Some myths of Meningitis


“You always get a rash with Meningitis.” Or, “There is no rash, it can’t be Meningitis.”

This is one of the biggest myths, and has sadly, been known to kill.

A rash does not always appear in cases of Meningitis.  If Meningitis is suspected, please DO NOT wait for a rash to appear, and seek immediate medical attention.

The fact is that the rash is actually a sign of blood poisoning (Septicaemia), and is often, though not always one of the last symptoms of meningitis to show (Meningococcal Septicaemia).  But symptoms of meningitis can show in any order.

I contracted Pneumococcal Meningitis in September 2015, and I did not have a rash.  From what I was told that in my case, Meningitis was suspected early on, and treatment was started soon after admission to hospital.  It is probably why I not only survived, but was able to make a full recovery.

From what I know, a rash is rare in cases of Pneumococcal Meningitis, but if does show in many of the other strains; in particular, Meningitis B.  But again, as I say, if you suspect meningitis, don’t wait for a rash.  It might not show, and even if it does, it could well be too late by then.



“Meningitis is only dangerous in young children and babies!”  A similar myth is that it “only affects babies and children under 5.”

Whilst it is correct that babies and children under the age of 5 are the group most at risk, the fact is that it can affect, and indeed, can kill anyone, at any age.  I was in my late forties when I contracted Meningitis, and I read stories on various meningitis websites of people older than me succumbing to the disease.  I was on the main ward and out of the Intensive Care Unit 2 or 3 days at that point when I read one story that particularly upset me.  Admittedly, it was not what I wanted to read whilst I was recovering.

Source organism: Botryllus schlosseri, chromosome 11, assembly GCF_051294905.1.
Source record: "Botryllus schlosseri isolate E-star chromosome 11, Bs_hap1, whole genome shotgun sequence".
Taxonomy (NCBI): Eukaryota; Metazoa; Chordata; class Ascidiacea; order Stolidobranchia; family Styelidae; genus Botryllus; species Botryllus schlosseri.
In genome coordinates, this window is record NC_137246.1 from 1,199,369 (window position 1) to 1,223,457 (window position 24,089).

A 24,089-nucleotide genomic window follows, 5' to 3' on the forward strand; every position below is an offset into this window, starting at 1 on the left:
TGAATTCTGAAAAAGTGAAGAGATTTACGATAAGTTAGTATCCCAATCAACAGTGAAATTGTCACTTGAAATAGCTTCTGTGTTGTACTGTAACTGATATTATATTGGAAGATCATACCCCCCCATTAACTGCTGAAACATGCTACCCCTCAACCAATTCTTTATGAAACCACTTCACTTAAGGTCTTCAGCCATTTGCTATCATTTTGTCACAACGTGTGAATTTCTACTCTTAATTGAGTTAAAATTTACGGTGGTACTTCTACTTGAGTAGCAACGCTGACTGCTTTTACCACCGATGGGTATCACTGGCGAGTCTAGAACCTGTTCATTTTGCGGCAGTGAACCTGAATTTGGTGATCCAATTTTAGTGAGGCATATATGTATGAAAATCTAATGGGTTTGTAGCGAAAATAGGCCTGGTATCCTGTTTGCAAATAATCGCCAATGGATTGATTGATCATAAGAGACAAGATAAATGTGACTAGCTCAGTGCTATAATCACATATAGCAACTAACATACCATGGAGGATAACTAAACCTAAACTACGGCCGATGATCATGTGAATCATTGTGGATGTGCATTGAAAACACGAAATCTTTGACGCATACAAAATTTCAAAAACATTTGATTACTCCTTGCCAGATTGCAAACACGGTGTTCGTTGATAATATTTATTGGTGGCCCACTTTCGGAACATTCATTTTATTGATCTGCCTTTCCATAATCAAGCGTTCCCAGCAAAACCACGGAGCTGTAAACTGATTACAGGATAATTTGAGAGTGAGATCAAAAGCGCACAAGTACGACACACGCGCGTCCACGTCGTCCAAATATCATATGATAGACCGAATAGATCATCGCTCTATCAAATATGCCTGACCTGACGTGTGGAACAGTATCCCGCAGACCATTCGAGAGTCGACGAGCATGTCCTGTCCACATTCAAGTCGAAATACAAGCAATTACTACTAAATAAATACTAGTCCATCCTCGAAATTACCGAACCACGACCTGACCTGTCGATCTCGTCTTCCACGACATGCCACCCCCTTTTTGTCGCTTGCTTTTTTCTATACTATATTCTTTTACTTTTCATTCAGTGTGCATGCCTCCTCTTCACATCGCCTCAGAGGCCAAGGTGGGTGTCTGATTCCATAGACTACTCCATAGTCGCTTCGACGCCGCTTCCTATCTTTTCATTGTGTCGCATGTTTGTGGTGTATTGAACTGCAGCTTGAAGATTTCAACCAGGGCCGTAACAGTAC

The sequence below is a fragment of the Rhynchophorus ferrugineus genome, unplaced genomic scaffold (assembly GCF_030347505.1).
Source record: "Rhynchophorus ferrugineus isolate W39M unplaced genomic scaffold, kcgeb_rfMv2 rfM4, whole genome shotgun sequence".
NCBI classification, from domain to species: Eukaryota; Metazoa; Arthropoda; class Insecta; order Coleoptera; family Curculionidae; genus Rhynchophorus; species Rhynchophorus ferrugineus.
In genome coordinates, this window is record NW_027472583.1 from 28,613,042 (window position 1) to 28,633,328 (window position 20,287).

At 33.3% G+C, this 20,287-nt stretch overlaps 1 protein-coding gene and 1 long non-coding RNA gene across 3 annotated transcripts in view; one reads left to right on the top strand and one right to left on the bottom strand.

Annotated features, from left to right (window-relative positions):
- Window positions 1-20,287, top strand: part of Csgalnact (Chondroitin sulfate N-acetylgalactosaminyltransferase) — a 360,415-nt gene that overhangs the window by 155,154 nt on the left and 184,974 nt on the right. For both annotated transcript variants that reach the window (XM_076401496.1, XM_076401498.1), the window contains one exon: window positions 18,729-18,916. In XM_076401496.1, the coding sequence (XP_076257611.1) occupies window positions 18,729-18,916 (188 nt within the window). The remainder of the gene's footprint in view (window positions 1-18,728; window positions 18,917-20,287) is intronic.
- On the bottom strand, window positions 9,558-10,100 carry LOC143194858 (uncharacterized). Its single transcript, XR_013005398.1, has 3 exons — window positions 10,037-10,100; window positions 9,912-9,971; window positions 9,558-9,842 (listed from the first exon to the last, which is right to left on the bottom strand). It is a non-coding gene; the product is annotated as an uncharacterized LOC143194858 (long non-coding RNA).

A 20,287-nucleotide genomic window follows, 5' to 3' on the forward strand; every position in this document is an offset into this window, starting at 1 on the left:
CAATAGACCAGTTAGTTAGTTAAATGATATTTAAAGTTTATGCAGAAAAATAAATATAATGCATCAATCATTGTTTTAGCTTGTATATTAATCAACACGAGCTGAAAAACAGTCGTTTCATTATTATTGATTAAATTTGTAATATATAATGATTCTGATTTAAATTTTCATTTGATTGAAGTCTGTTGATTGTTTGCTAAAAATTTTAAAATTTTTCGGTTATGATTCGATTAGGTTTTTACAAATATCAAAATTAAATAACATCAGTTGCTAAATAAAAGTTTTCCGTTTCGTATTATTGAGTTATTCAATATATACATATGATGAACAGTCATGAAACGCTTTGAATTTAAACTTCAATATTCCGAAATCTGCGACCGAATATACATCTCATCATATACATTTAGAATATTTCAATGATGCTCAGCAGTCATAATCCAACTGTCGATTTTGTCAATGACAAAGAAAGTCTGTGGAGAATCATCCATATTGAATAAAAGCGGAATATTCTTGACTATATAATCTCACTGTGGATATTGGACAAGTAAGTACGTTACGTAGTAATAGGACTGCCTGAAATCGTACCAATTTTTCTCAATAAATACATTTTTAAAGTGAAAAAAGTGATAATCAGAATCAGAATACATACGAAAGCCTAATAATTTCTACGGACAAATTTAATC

“Viral Meningitis is a milder form of Bacterial Meningitis.”

The fact is that although Viral Meningitis rarely kills, it can still have the same debilitating effects as the Bacterial version during the early stages (stiff neck, dislike of bright lights, severe headache, vomiting, confusion, slow to respond, agitated etc.).  During those early stages, there is no way to tell whether a patient has a Viral or Bacterial strain of the disease without various tests being performed by doctors.  So if Meningitis is suspected at all, whether it turns out to be Viral or Bacterial, it must always be treated initially as a medical emergency.

Although most people do make a full recovery from Viral Meningitis, some people are left with a life changing disability, such as headaches, memory loss, anxiety, depression, hearing problems, sight problems, exhaustion to name but a few.  For some others, recovery can be a long, slow process.



“You wont get Meningitis if you have been vaccinated.”

That is partially correct.  While there are now an increasing number of vaccines available for various strains of Meningitis, they will only protect against the strain or strains that it has been designed for.  Sadly, you wont be protected against another strain that you have not been immunised for, or for where there is currently no vaccine available.  Despite the progress in recent years, there are still many strains of Meningitis that currently have no vaccine.  Some vaccines have only been recently introduced, and priority is currently being given to those groups considered most at risk from those strains.

The UK charity, Meningitis Now, have a list of what Meningitis Vaccines are currently available.